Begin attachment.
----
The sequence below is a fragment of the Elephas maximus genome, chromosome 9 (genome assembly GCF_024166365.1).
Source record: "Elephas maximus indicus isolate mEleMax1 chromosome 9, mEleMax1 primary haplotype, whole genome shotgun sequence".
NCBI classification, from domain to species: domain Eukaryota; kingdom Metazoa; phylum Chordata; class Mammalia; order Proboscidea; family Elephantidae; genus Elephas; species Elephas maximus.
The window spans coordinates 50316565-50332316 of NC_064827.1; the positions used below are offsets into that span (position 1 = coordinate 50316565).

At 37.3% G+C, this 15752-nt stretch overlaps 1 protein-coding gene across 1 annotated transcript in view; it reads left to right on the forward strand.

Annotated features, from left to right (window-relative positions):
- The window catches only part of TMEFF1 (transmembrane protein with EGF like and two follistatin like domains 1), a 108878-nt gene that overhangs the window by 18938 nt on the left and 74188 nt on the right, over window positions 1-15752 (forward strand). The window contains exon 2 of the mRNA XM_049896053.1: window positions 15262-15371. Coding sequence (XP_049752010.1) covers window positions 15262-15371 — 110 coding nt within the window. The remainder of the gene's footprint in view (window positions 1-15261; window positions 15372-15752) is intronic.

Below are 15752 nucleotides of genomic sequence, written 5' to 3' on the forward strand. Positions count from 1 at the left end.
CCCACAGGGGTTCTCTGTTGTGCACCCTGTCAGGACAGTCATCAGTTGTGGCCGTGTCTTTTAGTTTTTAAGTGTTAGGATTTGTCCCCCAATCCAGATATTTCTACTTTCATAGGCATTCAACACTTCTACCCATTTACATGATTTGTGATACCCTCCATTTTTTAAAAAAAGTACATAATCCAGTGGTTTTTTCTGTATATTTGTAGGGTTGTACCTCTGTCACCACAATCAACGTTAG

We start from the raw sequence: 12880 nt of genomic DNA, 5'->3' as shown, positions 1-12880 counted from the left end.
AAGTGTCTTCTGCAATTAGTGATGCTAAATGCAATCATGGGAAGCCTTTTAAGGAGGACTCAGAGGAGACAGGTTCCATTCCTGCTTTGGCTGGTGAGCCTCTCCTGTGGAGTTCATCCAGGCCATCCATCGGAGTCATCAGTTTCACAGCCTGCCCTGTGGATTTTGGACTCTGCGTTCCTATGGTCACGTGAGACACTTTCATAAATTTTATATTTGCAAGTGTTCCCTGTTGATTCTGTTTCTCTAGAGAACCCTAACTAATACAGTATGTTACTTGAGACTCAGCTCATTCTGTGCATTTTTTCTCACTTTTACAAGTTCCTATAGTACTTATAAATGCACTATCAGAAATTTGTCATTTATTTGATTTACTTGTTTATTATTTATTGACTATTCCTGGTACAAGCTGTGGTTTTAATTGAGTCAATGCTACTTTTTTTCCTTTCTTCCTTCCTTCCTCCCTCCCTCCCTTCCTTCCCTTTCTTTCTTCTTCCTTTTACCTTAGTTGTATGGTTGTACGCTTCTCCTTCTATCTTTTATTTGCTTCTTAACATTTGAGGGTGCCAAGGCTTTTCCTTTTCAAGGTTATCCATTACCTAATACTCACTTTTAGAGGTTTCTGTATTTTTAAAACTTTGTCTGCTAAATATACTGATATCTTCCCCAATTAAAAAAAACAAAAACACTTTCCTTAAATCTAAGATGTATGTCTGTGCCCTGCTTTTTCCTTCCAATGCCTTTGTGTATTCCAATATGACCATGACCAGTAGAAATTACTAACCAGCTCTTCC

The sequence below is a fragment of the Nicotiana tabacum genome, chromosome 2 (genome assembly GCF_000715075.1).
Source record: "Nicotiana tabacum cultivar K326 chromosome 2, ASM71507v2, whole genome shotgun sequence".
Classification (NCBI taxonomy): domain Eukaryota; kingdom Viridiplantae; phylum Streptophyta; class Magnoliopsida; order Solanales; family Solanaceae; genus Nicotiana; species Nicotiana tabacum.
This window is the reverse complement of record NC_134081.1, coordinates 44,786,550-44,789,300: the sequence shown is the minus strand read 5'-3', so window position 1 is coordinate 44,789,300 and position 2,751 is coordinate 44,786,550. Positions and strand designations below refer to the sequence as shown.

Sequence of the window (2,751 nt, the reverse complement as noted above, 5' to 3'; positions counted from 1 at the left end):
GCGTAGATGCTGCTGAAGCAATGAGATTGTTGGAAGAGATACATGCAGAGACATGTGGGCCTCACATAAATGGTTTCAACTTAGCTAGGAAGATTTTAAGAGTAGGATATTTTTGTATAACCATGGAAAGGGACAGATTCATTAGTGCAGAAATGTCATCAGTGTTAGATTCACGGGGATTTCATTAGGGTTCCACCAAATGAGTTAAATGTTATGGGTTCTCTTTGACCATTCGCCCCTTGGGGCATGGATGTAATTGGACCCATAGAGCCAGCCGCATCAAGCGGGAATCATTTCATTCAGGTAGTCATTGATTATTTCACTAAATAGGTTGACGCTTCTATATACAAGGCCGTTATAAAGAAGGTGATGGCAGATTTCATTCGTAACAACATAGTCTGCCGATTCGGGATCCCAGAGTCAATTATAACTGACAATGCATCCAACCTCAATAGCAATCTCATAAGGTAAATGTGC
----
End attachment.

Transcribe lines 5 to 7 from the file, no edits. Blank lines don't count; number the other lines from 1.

At 37.3% G+C, this 15752-nt stretch overlaps 1 protein-coding gene across 1 annotated transcript in view; it reads left to right on the forward strand.

Annotated features, from left to right (window-relative positions):
- The window catches only part of TMEFF1 (transmembrane protein with EGF like and two follistatin like domains 1), a 108878-nt gene that overhangs the window by 18938 nt on the left and 74188 nt on the right, over window positions 1-15752 (forward strand). The window contains exon 2 of the mRNA XM_049896053.1: window positions 15262-15371. Coding sequence (XP_049752010.1) covers window positions 15262-15371 — 110 coding nt within the window. The remainder of the gene's footprint in view (window positions 1-15261; window positions 15372-15752) is intronic.